Breaking the Habit 

After 33 years, El Paso County Health Department to dump methadone program

click to enlarge I didnt think it would work, but it has, said Robert Fuller of the treatment hes received at the McMaster Center. - SEAN CAYTON
  • Sean Cayton
  • I didnt think it would work, but it has, said Robert Fuller of the treatment hes received at the McMaster Center.

Robert Fuller was never your typical street junkie.

He's a disabled veteran who was shot in combat in Korea and received the Purple Heart. He worked all his life, and he used to have a low opinion of drug users.

Then, in 1986, he underwent surgery for kidney cancer. The doctors prescribed him dilaudid, an opioid, for his pain.

He would continue to take painkillers for the next 16 years, eventually devoting all his time and money to getting his hands on them.

"It became where I needed more and more and more to stay out of pain," recalled Fuller, 68. "And before I knew it, I was addicted."

In April, Fuller and a friend, Lynn Peterson a 49-year-old recovering drug addict decided together that they would try methadone.

"We just kind of put our foot down and talked about it and decided, we want to have a better life," Peterson said.

They went to the McMaster Center, part of the El Paso County Health Department, which has offered methadone maintenance treatment since 1969. So far, they say, the treatment has allowed them to stay clean and begin to live normal lives. Peterson holds a professional job, and they hope to some day move out of their apartment and buy a small house.

"I didn't think it would work, but it has," Fuller said of the treatment.

The slashing sound

So it came as highly unwelcome news to Fuller and Peterson when they found out recently that the methadone clinic is closing. In the wake of funding cuts ordered by Gov. Bill Owens, the Health Department announced in July that it will stop providing methadone treatment and try to hand it off to an outside provider by July of 2003.

In reaction, Fuller and Peterson, along with about 40 other methadone clients, have started a group called Advocacy For Recovering Addicts, or AFRA. The group is circulating a petition that they plan to submit to local politicians, asking that treatment continue at the McMaster Center, or that the same level of care be provided if someone else takes it over.

Another aim of the group is to inform people about methadone, because of the many stereotypes surrounding methadone clients, Fuller says. Opioid dependency, he says, isn't just a habit but a disease that affects a range of people, from strung-out street junkies to successful professionals.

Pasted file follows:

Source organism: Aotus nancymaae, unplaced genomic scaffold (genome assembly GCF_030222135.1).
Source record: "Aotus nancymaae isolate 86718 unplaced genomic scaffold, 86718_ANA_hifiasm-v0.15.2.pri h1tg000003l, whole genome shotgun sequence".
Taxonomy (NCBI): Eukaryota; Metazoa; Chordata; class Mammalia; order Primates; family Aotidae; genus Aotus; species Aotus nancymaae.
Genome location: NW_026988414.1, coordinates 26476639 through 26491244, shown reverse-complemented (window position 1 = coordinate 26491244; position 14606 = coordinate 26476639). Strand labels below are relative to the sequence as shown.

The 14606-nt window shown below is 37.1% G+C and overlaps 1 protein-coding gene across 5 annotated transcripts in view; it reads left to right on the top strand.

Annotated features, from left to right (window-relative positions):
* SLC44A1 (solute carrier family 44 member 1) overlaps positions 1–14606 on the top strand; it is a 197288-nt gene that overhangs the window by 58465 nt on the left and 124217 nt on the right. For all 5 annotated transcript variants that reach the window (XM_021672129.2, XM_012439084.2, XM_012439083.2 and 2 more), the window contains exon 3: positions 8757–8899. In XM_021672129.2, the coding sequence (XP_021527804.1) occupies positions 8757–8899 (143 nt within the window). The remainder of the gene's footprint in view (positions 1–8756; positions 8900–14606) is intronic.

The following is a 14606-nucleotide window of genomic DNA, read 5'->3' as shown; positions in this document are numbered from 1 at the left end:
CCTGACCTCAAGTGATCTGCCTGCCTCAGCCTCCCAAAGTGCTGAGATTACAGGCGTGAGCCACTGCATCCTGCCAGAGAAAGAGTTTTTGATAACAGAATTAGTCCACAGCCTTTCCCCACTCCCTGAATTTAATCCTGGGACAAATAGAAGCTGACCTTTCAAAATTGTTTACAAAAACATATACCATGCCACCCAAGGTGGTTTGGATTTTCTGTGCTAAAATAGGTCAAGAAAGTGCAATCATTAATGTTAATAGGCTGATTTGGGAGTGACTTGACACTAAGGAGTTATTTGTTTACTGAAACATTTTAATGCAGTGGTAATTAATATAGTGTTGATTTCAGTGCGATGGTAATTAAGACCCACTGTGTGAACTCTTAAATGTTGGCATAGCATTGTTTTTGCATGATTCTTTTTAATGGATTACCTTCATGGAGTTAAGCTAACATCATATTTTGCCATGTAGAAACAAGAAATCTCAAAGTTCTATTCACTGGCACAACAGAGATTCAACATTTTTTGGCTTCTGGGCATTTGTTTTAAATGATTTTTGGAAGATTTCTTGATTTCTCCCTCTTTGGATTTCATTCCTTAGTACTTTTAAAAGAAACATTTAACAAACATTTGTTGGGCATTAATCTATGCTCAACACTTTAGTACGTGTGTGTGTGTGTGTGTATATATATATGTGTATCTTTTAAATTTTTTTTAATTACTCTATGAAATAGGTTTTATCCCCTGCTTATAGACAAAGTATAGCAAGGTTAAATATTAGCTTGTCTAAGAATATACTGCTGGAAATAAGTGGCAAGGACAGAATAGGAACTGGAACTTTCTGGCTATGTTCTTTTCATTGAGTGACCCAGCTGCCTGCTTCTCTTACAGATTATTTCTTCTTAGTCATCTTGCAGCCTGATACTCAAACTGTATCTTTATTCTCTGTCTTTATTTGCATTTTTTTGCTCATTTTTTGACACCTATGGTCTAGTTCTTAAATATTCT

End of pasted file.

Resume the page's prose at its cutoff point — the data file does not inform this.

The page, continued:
"My goal is to educate the public," Fuller says.

New clients daily

The El Paso County Health Department is the only public health department in Colorado offering methadone treatment. Elsewhere around the state, providers include a variety of nonprofit and for-profit agencies, operating with a combination of taxpayer and private funds.

The McMaster Center's methadone clinic has approximately 210 clients, according to Lisa Chambers, who runs the clinic. New clients come in daily to get their methadone, which is administered in a form similar to cough syrup. As clients advance in their treatment, they earn the right to take home doses for progressively longer periods of time, up to a month. The basic monthly fee for clients is $100.

A synthetic drug, methadone is considered effective in treating addiction to opioids -- a class of drugs that includes heroin, morphine and OxyContin -- for a number of reasons. It prevents the severe withdrawal symptoms experienced by those who have developed a physical dependency on opioids. But at therapeutic doses, it doesn't give clients a "high" -- and it also contains a chemical blocker that prevents users from getting high on other opioids.

Research suggests that drug addicts who switch to methadone become far less likely to commit crimes and more likely to have successful family lives and careers.

"Seventy percent of our clients, you wouldn't know them if you met them on the street," Chambers said. "They have jobs. They buy houses. They are in all kinds of walks of life."